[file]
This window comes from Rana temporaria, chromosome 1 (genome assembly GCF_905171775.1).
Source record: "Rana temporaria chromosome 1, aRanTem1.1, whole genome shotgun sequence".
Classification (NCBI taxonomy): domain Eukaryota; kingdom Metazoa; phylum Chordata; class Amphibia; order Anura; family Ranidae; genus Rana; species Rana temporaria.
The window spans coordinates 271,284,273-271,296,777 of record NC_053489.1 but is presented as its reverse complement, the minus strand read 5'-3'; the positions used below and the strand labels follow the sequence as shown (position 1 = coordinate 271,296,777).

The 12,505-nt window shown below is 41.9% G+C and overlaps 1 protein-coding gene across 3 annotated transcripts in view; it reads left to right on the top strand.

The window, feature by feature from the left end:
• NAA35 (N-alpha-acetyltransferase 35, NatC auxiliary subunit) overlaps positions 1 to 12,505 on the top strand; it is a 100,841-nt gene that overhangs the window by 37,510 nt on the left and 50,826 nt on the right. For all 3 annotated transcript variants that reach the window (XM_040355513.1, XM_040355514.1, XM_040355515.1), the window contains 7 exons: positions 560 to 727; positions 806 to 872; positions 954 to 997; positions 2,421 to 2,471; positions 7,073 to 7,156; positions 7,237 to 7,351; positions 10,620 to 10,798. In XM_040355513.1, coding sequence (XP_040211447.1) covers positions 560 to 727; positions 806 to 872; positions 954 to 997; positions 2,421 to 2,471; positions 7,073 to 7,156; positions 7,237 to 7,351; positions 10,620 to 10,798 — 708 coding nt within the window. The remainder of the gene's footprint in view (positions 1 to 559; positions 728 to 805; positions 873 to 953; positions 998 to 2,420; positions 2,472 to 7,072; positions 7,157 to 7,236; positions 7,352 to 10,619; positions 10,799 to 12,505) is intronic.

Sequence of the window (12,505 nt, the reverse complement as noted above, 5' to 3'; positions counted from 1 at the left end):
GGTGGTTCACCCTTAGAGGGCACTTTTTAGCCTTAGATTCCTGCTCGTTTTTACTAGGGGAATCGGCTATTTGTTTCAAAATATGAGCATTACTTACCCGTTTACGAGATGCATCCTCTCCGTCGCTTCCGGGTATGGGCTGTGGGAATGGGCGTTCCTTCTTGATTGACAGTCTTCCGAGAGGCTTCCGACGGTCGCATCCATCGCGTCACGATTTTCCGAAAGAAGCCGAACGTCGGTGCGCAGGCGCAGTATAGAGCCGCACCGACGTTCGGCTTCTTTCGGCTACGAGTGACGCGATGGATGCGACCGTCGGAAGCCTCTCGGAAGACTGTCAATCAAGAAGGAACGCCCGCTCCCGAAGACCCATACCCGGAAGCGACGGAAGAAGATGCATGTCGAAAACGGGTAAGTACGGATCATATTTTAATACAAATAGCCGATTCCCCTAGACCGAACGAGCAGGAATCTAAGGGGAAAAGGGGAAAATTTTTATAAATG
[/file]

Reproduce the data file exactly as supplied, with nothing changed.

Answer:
This window comes from Rana temporaria, chromosome 1 (genome assembly GCF_905171775.1).
Source record: "Rana temporaria chromosome 1, aRanTem1.1, whole genome shotgun sequence".
Classification (NCBI taxonomy): domain Eukaryota; kingdom Metazoa; phylum Chordata; class Amphibia; order Anura; family Ranidae; genus Rana; species Rana temporaria.
The window spans coordinates 271,284,273-271,296,777 of record NC_053489.1 but is presented as its reverse complement, the minus strand read 5'-3'; the positions used below and the strand labels follow the sequence as shown (position 1 = coordinate 271,296,777).

The 12,505-nt window shown below is 41.9% G+C and overlaps 1 protein-coding gene across 3 annotated transcripts in view; it reads left to right on the top strand.

The window, feature by feature from the left end:
• NAA35 (N-alpha-acetyltransferase 35, NatC auxiliary subunit) overlaps positions 1 to 12,505 on the top strand; it is a 100,841-nt gene that overhangs the window by 37,510 nt on the left and 50,826 nt on the right. For all 3 annotated transcript variants that reach the window (XM_040355513.1, XM_040355514.1, XM_040355515.1), the window contains 7 exons: positions 560 to 727; positions 806 to 872; positions 954 to 997; positions 2,421 to 2,471; positions 7,073 to 7,156; positions 7,237 to 7,351; positions 10,620 to 10,798. In XM_040355513.1, coding sequence (XP_040211447.1) covers positions 560 to 727; positions 806 to 872; positions 954 to 997; positions 2,421 to 2,471; positions 7,073 to 7,156; positions 7,237 to 7,351; positions 10,620 to 10,798 — 708 coding nt within the window. The remainder of the gene's footprint in view (positions 1 to 559; positions 728 to 805; positions 873 to 953; positions 998 to 2,420; positions 2,472 to 7,072; positions 7,157 to 7,236; positions 7,352 to 10,619; positions 10,799 to 12,505) is intronic.

Sequence of the window (12,505 nt, the reverse complement as noted above, 5' to 3'; positions counted from 1 at the left end):
GGTGGTTCACCCTTAGAGGGCACTTTTTAGCCTTAGATTCCTGCTCGTTTTTACTAGGGGAATCGGCTATTTGTTTCAAAATATGAGCATTACTTACCCGTTTACGAGATGCATCCTCTCCGTCGCTTCCGGGTATGGGCTGTGGGAATGGGCGTTCCTTCTTGATTGACAGTCTTCCGAGAGGCTTCCGACGGTCGCATCCATCGCGTCACGATTTTCCGAAAGAAGCCGAACGTCGGTGCGCAGGCGCAGTATAGAGCCGCACCGACGTTCGGCTTCTTTCGGCTACGAGTGACGCGATGGATGCGACCGTCGGAAGCCTCTCGGAAGACTGTCAATCAAGAAGGAACGCCCGCTCCCGAAGACCCATACCCGGAAGCGACGGAAGAAGATGCATGTCGAAAACGGGTAAGTACGGATCATATTTTAATACAAATAGCCGATTCCCCTAGACCGAACGAGCAGGAATCTAAGGGGAAAAGGGGAAAATTTTTATAAATG